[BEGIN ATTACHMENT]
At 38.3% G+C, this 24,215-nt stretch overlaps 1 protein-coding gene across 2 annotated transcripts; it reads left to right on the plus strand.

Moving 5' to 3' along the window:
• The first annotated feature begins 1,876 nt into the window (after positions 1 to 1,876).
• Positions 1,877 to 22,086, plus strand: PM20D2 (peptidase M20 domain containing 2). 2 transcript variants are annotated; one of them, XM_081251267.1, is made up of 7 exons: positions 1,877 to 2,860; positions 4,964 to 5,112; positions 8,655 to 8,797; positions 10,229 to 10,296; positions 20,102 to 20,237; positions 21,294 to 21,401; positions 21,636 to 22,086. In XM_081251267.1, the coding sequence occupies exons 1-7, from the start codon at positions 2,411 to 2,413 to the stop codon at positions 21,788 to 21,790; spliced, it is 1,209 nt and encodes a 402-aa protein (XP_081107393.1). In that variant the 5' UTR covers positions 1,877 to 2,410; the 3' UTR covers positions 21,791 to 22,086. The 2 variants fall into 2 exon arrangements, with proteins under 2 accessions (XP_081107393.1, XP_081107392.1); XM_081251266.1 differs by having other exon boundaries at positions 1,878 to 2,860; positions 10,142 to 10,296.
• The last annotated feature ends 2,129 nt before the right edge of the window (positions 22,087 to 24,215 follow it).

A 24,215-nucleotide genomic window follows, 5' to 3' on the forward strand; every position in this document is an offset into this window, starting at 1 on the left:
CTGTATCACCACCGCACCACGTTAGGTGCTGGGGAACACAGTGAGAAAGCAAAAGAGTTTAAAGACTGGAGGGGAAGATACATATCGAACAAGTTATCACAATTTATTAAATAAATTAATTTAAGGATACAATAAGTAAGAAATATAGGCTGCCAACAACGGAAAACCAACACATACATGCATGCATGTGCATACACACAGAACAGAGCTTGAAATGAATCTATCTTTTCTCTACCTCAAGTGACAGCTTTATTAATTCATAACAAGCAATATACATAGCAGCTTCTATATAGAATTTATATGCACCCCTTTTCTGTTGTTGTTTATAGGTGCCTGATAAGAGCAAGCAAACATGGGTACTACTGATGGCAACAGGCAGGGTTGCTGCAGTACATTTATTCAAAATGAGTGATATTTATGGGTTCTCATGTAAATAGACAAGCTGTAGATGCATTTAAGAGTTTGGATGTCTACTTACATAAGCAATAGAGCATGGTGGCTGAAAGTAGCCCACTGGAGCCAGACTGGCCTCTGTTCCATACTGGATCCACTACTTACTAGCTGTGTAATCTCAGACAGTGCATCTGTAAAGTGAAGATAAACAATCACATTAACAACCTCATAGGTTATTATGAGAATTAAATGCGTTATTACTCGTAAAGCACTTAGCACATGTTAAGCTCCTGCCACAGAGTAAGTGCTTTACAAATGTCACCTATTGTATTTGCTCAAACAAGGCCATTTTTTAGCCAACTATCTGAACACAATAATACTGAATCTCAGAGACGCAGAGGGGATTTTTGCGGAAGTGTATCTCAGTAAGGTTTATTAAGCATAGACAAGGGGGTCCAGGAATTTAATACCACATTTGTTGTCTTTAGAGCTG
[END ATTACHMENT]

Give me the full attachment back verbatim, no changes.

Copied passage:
At 38.3% G+C, this 24,215-nt stretch overlaps 1 protein-coding gene across 2 annotated transcripts; it reads left to right on the plus strand.

Moving 5' to 3' along the window:
• The first annotated feature begins 1,876 nt into the window (after positions 1 to 1,876).
• Positions 1,877 to 22,086, plus strand: PM20D2 (peptidase M20 domain containing 2). 2 transcript variants are annotated; one of them, XM_081251267.1, is made up of 7 exons: positions 1,877 to 2,860; positions 4,964 to 5,112; positions 8,655 to 8,797; positions 10,229 to 10,296; positions 20,102 to 20,237; positions 21,294 to 21,401; positions 21,636 to 22,086. In XM_081251267.1, the coding sequence occupies exons 1-7, from the start codon at positions 2,411 to 2,413 to the stop codon at positions 21,788 to 21,790; spliced, it is 1,209 nt and encodes a 402-aa protein (XP_081107393.1). In that variant the 5' UTR covers positions 1,877 to 2,410; the 3' UTR covers positions 21,791 to 22,086. The 2 variants fall into 2 exon arrangements, with proteins under 2 accessions (XP_081107393.1, XP_081107392.1); XM_081251266.1 differs by having other exon boundaries at positions 1,878 to 2,860; positions 10,142 to 10,296.
• The last annotated feature ends 2,129 nt before the right edge of the window (positions 22,087 to 24,215 follow it).

A 24,215-nucleotide genomic window follows, 5' to 3' on the forward strand; every position in this document is an offset into this window, starting at 1 on the left:
CTGTATCACCACCGCACCACGTTAGGTGCTGGGGAACACAGTGAGAAAGCAAAAGAGTTTAAAGACTGGAGGGGAAGATACATATCGAACAAGTTATCACAATTTATTAAATAAATTAATTTAAGGATACAATAAGTAAGAAATATAGGCTGCCAACAACGGAAAACCAACACATACATGCATGCATGTGCATACACACAGAACAGAGCTTGAAATGAATCTATCTTTTCTCTACCTCAAGTGACAGCTTTATTAATTCATAACAAGCAATATACATAGCAGCTTCTATATAGAATTTATATGCACCCCTTTTCTGTTGTTGTTTATAGGTGCCTGATAAGAGCAAGCAAACATGGGTACTACTGATGGCAACAGGCAGGGTTGCTGCAGTACATTTATTCAAAATGAGTGATATTTATGGGTTCTCATGTAAATAGACAAGCTGTAGATGCATTTAAGAGTTTGGATGTCTACTTACATAAGCAATAGAGCATGGTGGCTGAAAGTAGCCCACTGGAGCCAGACTGGCCTCTGTTCCATACTGGATCCACTACTTACTAGCTGTGTAATCTCAGACAGTGCATCTGTAAAGTGAAGATAAACAATCACATTAACAACCTCATAGGTTATTATGAGAATTAAATGCGTTATTACTCGTAAAGCACTTAGCACATGTTAAGCTCCTGCCACAGAGTAAGTGCTTTACAAATGTCACCTATTGTATTTGCTCAAACAAGGCCATTTTTTAGCCAACTATCTGAACACAATAATACTGAATCTCAGAGACGCAGAGGGGATTTTTGCGGAAGTGTATCTCAGTAAGGTTTATTAAGCATAGACAAGGGGGTCCAGGAATTTAATACCACATTTGTTGTCTTTAGAGCTG